Lets get started!
The first step is to decide what flowers you'd like to illustrate which requires research! This is the most important process since it will provide a strong foundation and also help in studying how to approach the illustration
If you'd like to start off with a flower that's more beginner-friendly, I'd recommend something like a daisy or a sunflower due to its easier shapes. Since those flowers have relatively flat petals and a single layer of petals, they’re easier to practice drawing as simple shapes and therefore easier to practice drawing from many angles. For flowers that are more dense and that can be a fun challenge, I'd recommend flowers with a lot of curved overlapping petals like chrysanthemums or roses.
Be sure to also pick reference images with clear lighting and that has enough information for you to understand how it works.
Flower Meanings (The Language of Flowers)
There is a long history of prescribing meaning to different types of flowers. When deciding which flowers to draw, you can also select those that have special meaning either in general or to you. Flower meanings can also help drive the overall tone and mood of your illustrations adding that extra dimensionality and symbolism to your work!
For example, roses are one of the most commonly known flowers and are usually symbolized with love. However, the color of roses represents different meanings! Yellow roses mean platonic love with friendships and purple roses can mean 'love at first sight.' There are many different yet subtle meanings behind each flower and their pairings together so always research before diving in!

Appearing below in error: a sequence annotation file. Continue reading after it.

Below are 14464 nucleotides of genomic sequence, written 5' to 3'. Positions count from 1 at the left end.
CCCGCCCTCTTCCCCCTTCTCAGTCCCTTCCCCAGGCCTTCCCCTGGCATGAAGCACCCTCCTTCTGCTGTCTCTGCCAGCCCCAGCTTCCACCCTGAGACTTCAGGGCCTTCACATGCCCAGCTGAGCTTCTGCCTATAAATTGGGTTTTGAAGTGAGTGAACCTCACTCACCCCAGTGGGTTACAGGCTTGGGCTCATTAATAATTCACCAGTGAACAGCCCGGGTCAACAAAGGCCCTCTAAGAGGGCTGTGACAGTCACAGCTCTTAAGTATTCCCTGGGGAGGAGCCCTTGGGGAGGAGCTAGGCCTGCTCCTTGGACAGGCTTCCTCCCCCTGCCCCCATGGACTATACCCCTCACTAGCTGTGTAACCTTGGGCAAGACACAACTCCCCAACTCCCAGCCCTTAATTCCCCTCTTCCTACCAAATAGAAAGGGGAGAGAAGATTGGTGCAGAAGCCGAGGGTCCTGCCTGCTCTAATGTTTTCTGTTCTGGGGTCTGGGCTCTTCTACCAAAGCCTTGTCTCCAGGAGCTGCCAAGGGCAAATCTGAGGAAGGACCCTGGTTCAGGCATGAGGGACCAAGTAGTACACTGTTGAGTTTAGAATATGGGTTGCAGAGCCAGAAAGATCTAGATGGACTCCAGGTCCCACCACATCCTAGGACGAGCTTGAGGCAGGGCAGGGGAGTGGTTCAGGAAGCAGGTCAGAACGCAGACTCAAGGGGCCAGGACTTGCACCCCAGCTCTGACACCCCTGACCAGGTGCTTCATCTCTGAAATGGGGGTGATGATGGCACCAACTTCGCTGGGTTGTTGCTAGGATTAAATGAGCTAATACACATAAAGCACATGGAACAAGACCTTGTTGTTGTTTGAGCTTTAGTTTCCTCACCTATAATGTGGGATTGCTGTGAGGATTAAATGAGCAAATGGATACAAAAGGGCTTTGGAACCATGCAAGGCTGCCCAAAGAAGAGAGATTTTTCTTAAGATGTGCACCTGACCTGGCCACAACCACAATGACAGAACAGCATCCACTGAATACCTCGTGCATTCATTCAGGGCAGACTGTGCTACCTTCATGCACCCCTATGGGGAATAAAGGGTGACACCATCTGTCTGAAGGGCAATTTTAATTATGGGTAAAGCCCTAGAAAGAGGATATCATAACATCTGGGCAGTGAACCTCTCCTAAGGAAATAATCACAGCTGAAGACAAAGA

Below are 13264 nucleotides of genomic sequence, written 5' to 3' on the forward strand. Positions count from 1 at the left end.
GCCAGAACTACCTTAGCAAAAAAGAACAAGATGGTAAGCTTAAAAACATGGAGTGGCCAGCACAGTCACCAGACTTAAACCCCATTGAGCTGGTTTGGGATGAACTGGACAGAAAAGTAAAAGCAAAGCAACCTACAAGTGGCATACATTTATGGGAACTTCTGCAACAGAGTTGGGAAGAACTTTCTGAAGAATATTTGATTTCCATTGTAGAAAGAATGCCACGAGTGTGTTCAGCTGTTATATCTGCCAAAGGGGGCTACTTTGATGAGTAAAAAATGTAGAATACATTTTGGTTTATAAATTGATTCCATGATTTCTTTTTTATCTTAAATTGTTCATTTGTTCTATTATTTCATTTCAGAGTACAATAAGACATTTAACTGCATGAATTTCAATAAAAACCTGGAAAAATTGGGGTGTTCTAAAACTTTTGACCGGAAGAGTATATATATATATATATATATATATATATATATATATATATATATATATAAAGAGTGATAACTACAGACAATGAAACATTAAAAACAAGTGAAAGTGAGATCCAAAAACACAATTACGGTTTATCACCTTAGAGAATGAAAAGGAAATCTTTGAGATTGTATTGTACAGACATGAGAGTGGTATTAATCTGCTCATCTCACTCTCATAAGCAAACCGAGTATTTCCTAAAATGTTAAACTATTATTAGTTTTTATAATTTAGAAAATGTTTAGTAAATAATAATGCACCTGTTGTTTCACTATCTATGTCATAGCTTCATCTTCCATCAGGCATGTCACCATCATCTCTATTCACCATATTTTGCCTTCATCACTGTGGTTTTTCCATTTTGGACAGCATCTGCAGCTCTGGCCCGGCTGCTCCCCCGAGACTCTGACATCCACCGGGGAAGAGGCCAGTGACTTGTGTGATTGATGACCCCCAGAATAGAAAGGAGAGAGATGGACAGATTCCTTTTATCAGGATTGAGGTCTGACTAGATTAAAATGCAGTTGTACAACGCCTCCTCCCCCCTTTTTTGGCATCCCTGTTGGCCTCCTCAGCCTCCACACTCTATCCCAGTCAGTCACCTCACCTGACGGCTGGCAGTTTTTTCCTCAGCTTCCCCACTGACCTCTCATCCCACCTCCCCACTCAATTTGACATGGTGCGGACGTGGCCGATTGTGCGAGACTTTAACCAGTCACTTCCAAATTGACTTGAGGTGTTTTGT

For this demo, I will be using daisies and chrysanthemums- flowers of joy and cheerfulness! I've also decided for this illustration I want to reflect a happy and bright tone so when the audience sees this illustration, my goal is for them to feel joy!
It’s important to carefully study the anatomy of flowers. Gather many references and if possible observe the plant in person.
Quick Tip! For creating fantastical flowers, I would suggest first studying many real ones and then learning which parts can be swapped out to make something unique. Studying from real life will give an air of believability to fantasy designs. (If this tutorial goes well, I'd be happy to do a separate tutorial on Flower Concept Design!)
1. Rough sketch in primitive shapes
To start, let's break the flower into approachable shapes - think in circles and spheres!
Below I’ve roughed out the general shape I’ll be using for all of the chrysanthemums (left) and the daisies (right).
Since daisies are relatively flat flowers, I can use just a single oval to plan the arrangement of petals. The chrysanthemums are a bit more complex. Since the petals are in rows AND curve upwards, I’ll need to create several offset ovals to plan how the petals will layer and curve.
Once you have the hang of it, drawing flat flowers from new angles is as simple as drawing ovals from different angles.